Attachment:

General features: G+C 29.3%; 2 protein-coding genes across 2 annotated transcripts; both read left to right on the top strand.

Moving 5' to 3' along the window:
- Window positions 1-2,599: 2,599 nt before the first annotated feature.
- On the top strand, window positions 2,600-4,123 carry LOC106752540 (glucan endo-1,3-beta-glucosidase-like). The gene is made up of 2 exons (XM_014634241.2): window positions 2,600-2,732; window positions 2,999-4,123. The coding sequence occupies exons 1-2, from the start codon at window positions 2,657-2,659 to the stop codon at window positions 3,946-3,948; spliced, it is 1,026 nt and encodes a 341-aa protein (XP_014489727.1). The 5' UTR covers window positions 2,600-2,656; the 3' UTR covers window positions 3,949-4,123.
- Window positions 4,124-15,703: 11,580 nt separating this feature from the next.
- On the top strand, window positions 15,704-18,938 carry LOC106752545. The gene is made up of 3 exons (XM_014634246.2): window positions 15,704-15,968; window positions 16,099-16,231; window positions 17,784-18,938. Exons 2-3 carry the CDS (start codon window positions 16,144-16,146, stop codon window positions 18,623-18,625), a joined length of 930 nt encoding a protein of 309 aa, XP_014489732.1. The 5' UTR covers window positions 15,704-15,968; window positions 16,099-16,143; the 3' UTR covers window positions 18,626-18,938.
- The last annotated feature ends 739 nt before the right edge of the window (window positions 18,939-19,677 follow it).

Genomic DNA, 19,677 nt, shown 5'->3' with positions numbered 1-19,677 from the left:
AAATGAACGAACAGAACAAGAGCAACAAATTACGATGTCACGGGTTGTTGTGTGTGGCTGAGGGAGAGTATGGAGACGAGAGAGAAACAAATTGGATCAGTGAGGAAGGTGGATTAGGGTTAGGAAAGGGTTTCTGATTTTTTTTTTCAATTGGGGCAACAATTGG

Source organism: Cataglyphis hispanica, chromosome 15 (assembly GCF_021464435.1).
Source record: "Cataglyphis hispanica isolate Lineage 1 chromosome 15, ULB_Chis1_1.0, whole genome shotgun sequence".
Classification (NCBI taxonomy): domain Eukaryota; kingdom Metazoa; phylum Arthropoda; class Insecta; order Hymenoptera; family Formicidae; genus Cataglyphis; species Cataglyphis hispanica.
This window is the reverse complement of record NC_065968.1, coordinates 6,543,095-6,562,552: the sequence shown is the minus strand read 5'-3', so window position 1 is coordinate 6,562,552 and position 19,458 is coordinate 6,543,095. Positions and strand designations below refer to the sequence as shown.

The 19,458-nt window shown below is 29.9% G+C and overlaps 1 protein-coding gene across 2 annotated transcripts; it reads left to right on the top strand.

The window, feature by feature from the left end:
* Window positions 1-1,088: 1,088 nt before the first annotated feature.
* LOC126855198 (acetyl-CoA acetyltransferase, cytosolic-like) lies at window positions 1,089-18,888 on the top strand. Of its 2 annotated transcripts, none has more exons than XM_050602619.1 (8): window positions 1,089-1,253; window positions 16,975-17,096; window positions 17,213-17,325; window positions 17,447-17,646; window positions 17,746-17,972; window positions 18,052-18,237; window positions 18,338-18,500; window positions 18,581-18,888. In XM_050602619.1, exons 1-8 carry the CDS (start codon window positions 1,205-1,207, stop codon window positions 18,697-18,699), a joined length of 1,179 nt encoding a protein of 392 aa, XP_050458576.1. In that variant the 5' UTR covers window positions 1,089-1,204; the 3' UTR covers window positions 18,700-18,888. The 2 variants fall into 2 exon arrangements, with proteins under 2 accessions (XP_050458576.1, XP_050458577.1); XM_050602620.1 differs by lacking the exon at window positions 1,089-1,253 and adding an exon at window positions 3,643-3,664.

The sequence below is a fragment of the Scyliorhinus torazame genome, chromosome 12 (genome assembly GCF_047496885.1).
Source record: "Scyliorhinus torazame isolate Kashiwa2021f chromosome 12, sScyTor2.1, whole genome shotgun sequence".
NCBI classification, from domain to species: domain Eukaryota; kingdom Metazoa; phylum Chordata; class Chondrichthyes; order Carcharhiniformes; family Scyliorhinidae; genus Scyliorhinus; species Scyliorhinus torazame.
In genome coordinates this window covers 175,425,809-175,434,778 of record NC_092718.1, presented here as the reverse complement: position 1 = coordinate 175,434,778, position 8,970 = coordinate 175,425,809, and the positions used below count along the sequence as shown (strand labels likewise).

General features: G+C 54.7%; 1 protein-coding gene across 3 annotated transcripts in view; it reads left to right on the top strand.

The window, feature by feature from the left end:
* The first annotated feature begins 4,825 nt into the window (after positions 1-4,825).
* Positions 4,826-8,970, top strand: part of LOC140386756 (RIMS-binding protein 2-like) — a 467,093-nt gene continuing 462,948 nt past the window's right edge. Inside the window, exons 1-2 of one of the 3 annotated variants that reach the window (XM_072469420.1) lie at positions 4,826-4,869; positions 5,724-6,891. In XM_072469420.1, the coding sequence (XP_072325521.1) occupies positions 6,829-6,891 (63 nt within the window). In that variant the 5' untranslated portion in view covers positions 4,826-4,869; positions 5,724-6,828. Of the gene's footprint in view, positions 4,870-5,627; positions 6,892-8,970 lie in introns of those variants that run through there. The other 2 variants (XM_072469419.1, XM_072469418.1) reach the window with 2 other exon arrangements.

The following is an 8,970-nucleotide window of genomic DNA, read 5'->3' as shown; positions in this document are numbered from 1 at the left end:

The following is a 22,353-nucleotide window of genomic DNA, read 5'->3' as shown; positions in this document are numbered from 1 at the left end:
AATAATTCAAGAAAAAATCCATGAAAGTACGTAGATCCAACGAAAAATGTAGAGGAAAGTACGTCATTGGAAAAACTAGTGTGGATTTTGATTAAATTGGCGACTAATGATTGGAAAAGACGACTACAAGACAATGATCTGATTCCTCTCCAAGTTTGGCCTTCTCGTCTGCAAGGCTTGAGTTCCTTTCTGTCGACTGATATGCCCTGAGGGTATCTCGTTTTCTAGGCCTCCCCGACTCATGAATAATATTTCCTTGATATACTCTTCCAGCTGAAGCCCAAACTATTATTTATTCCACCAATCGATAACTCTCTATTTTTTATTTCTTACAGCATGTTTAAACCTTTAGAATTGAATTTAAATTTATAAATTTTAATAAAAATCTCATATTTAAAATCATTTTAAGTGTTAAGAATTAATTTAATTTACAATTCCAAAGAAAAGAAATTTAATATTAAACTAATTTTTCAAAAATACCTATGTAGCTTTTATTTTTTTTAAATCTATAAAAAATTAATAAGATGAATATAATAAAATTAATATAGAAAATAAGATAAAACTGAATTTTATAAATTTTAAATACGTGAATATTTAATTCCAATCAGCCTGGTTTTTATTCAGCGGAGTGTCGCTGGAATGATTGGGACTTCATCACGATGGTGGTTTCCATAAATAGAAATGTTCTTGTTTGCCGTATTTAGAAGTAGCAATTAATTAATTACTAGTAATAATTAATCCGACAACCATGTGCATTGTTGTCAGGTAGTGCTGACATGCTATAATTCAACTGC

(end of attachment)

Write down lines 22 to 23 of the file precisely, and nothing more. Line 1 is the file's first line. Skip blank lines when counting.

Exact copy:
General features: G+C 54.7%; 1 protein-coding gene across 3 annotated transcripts in view; it reads left to right on the top strand.

The window, feature by feature from the left end: